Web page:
The Volokh Conspiracy
Mostly law professors | Sometimes contrarian | Often libertarian | Always independent
Yesterday I posted about when executive adjudication is generally permissible (viz., when permitted by the due process clause) and how it requires some kind of executive supervision. Deeper problems are presented by the role of magistrate judges and bankruptcy judges, both of whom are non-life-tenured officers who seem to be part of the judicial branch rather than the executive branch.
Because they are not Article III judges, nor judges of another government, they cannot exercise their own judicial power. And because they are not members of the executive branch, they cannot exercise executive power either. Indeed, I argue in the article that they have no coercive power of their own.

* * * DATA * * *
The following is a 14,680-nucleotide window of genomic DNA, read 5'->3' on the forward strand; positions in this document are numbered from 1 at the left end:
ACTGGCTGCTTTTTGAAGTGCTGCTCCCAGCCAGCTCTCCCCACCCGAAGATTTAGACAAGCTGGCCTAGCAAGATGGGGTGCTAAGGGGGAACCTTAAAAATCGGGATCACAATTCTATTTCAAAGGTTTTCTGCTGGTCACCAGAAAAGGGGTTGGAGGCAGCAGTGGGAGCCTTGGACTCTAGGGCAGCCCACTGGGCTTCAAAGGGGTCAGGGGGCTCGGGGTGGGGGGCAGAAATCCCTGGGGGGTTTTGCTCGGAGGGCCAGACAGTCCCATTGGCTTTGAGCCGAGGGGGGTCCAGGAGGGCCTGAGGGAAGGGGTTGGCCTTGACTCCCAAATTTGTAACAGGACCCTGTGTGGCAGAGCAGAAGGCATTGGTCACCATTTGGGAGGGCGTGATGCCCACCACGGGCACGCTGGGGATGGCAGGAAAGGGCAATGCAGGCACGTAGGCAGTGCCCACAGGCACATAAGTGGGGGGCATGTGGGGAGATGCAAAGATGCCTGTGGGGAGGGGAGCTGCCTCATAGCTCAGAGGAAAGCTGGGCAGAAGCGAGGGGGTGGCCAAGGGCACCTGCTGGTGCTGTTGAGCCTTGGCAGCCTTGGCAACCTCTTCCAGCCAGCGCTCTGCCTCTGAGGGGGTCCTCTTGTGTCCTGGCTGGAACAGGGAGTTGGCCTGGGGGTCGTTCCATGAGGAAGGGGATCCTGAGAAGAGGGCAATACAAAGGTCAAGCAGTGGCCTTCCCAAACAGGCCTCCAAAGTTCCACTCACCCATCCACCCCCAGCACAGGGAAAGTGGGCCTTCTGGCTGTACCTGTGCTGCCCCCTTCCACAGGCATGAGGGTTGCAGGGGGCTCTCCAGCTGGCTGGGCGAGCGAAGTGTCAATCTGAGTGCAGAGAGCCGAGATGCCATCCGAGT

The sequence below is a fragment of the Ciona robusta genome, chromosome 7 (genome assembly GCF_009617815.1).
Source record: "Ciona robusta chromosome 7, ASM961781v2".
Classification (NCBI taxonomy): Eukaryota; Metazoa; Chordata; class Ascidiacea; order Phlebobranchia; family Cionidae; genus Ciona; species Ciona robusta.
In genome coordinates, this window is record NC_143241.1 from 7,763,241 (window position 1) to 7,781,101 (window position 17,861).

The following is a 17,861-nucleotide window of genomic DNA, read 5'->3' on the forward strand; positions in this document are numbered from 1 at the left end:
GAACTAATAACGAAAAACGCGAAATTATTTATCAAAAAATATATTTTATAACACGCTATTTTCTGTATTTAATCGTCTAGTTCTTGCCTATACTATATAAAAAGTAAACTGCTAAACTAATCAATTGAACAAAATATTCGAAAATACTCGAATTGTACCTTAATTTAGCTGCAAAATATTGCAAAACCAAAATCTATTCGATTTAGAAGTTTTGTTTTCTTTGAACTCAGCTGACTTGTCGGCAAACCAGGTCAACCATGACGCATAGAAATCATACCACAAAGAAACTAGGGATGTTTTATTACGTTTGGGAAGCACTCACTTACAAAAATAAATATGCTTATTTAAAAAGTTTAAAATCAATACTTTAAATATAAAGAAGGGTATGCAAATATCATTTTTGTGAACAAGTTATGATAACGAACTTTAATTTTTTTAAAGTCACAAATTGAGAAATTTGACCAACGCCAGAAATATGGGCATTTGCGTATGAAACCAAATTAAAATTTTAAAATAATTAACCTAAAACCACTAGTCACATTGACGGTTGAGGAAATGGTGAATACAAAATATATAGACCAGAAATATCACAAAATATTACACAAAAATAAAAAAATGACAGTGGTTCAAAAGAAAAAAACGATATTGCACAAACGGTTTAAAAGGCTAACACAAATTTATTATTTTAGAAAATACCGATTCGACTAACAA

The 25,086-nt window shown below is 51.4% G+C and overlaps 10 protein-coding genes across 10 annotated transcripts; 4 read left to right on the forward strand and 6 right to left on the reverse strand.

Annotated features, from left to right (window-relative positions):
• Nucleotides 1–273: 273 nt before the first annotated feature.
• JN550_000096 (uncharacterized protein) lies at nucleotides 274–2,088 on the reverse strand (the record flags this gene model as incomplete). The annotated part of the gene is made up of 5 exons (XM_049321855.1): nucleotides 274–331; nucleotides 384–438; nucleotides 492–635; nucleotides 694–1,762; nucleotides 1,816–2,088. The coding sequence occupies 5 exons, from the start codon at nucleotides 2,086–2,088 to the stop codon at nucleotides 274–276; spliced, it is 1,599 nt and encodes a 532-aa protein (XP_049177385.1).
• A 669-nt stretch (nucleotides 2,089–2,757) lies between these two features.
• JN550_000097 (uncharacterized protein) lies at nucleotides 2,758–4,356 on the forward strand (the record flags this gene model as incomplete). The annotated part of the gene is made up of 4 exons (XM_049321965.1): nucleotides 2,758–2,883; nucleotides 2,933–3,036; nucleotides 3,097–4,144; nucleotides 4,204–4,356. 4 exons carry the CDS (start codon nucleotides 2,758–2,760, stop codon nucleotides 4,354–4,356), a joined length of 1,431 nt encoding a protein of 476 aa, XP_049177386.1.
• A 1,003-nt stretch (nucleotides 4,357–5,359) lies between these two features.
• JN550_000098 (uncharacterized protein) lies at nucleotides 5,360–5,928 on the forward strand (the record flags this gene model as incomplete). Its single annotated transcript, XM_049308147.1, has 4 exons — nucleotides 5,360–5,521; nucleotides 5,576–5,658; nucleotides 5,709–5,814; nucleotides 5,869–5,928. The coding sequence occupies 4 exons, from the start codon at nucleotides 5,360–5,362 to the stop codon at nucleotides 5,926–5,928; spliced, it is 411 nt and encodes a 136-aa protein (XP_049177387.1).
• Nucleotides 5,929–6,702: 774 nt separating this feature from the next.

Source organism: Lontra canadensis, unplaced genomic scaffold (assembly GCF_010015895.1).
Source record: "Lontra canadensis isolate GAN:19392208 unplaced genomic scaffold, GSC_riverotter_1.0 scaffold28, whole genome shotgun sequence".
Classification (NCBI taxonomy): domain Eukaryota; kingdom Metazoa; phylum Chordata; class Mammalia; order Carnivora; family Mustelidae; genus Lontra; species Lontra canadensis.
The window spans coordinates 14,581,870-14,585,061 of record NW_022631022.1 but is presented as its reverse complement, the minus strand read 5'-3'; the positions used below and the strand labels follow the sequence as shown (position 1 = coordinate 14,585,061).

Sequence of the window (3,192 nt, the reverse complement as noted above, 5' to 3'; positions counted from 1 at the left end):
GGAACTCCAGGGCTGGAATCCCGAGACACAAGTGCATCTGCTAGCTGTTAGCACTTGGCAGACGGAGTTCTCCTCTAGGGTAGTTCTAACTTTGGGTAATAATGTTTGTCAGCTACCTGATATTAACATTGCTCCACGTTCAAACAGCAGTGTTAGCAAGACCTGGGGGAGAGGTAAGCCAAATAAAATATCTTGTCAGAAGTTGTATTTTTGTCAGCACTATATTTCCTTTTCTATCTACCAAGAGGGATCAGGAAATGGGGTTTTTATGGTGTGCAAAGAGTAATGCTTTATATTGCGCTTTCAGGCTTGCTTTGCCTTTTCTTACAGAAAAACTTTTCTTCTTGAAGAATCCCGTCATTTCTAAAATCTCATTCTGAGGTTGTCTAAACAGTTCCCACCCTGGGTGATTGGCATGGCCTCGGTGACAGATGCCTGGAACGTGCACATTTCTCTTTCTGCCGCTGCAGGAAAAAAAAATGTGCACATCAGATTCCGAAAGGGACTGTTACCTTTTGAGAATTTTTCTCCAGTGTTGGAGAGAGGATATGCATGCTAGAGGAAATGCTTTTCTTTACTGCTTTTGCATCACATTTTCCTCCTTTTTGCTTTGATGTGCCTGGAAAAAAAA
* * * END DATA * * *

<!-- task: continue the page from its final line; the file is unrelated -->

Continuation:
That does not mean that they are powerless. Such officers can still adjudicate and take whatever actions are authorized by the parties consent (as magistrate judges do in some circumstances) and they can still make recommendations to a proper Article III court, such as a district court, so that that court can exercise judicial power. But going beyond that—as the law sometimes authorizes them to do—seems hard to square with the constitutional structure.
Thanks for reading.